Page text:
Neuroendocrine aspects of PTSD

Research output: Chapter in Book/Report/Conference proceedingChapterpeer-review

7 Scopus citations


This chapter discussed how neuroendocrine findings in posttraumatic stress disorder (PTSD) potentially inform hypothalamic-pituitary-adrenal (HPA) alterations in PTSD and highlight alterations relevant to the identification of targets for drug development. Most studies demonstrate alterations consistent with an enhanced negative feedback inhibition of cortisol on the pituitary, an overall hyperreactivity of other target tissues (adrenal gland, hypothalamus), or both in PTSD. However, findings of low cortisol and increased reactivity of the pituitary in PTSD are also consistent with reduced adrenal output. The observations in PTSD are part of a growing body of neuroendocrine data providing evidence of insufficient glucocorticoid signaling in stress-related neuropsychiatric disorders.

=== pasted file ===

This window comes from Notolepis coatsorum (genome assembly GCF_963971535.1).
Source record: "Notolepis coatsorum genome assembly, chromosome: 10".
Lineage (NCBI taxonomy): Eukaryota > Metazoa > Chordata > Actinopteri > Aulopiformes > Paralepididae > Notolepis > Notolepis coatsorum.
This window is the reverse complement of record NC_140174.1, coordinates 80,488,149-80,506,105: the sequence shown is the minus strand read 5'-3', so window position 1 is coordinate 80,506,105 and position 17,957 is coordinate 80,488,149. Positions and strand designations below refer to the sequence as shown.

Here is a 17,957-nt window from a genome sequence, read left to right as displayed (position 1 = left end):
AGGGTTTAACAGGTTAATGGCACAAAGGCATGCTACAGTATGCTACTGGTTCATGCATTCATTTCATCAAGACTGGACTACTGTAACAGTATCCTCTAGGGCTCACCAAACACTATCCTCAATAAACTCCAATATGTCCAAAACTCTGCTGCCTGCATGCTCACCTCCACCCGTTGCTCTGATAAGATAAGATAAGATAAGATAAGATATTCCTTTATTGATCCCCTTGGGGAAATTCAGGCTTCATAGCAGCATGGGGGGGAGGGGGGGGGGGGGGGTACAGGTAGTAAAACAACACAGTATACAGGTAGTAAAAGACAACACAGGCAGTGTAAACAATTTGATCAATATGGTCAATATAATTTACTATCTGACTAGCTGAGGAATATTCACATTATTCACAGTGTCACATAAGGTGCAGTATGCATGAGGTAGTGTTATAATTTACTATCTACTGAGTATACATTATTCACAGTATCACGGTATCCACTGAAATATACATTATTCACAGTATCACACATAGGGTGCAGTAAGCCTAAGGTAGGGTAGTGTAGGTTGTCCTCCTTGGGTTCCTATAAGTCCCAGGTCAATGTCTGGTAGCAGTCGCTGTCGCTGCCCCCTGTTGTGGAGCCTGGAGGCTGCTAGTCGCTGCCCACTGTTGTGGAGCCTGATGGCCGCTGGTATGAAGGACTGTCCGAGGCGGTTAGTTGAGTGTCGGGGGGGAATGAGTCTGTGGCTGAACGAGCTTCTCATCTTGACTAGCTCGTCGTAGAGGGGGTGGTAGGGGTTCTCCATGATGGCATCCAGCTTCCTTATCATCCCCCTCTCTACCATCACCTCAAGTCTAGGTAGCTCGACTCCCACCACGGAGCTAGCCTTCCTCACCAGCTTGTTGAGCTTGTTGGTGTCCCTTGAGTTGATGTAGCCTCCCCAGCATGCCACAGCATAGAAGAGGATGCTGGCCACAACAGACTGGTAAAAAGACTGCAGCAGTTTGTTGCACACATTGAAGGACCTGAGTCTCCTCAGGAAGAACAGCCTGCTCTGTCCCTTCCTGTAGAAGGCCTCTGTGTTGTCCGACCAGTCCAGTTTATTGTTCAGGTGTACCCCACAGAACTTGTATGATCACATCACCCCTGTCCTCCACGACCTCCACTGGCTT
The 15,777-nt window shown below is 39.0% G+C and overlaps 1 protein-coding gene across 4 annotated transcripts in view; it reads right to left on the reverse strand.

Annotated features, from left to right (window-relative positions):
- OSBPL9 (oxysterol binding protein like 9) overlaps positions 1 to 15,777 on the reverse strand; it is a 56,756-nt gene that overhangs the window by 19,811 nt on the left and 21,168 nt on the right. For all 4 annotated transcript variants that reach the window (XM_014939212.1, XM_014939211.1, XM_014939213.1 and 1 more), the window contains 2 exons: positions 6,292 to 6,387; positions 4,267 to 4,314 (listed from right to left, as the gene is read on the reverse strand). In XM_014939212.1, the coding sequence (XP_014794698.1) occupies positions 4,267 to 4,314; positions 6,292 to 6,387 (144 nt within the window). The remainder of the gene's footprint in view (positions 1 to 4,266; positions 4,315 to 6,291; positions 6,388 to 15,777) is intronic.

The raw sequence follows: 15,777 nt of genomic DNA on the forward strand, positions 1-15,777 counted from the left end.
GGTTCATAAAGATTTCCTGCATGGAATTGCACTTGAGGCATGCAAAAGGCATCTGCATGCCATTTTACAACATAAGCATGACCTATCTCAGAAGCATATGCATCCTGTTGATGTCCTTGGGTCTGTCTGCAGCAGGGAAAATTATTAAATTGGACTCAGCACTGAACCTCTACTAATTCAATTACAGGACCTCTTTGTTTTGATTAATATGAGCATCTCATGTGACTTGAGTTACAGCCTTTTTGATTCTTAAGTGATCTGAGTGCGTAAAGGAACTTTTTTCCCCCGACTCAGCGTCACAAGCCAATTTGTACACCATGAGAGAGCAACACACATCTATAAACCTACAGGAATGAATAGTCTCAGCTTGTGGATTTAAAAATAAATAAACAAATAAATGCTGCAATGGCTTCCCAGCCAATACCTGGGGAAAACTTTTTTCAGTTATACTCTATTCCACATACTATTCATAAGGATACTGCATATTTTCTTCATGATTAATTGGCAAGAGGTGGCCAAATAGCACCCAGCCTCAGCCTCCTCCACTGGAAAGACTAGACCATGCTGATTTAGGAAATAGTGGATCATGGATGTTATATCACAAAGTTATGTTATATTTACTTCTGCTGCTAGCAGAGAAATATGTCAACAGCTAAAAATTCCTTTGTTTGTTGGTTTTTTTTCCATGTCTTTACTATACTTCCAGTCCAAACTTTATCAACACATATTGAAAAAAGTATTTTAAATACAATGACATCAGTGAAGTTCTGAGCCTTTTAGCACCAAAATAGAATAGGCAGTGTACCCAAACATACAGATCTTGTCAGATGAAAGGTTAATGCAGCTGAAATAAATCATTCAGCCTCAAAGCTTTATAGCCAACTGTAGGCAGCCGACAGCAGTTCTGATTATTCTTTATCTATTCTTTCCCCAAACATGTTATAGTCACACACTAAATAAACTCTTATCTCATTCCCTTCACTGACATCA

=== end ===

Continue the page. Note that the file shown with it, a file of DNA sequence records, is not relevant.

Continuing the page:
Original languageEnglish
Title of host publicationAnxiety and Anxiolytic Drugs
PublisherSpringer Science and Business Media, LLC
Number of pages33
ISBN (Print)9783540225683
StatePublished - 2005

Publication series

NameHandbook of Experimental Pharmacology
ISSN (Print)0171-2004
ISSN (Electronic)1865-0325


  • CRF
  • Cortisol
  • Glucocorticoid receptors
  • Negative feedback inhibition
  • Neuroendocrine alterations
  • Posttraumatic stress disorder


Dive into the research topics of 'Neuroendocrine aspects of PTSD'. Together they form a unique fingerprint.

Cite this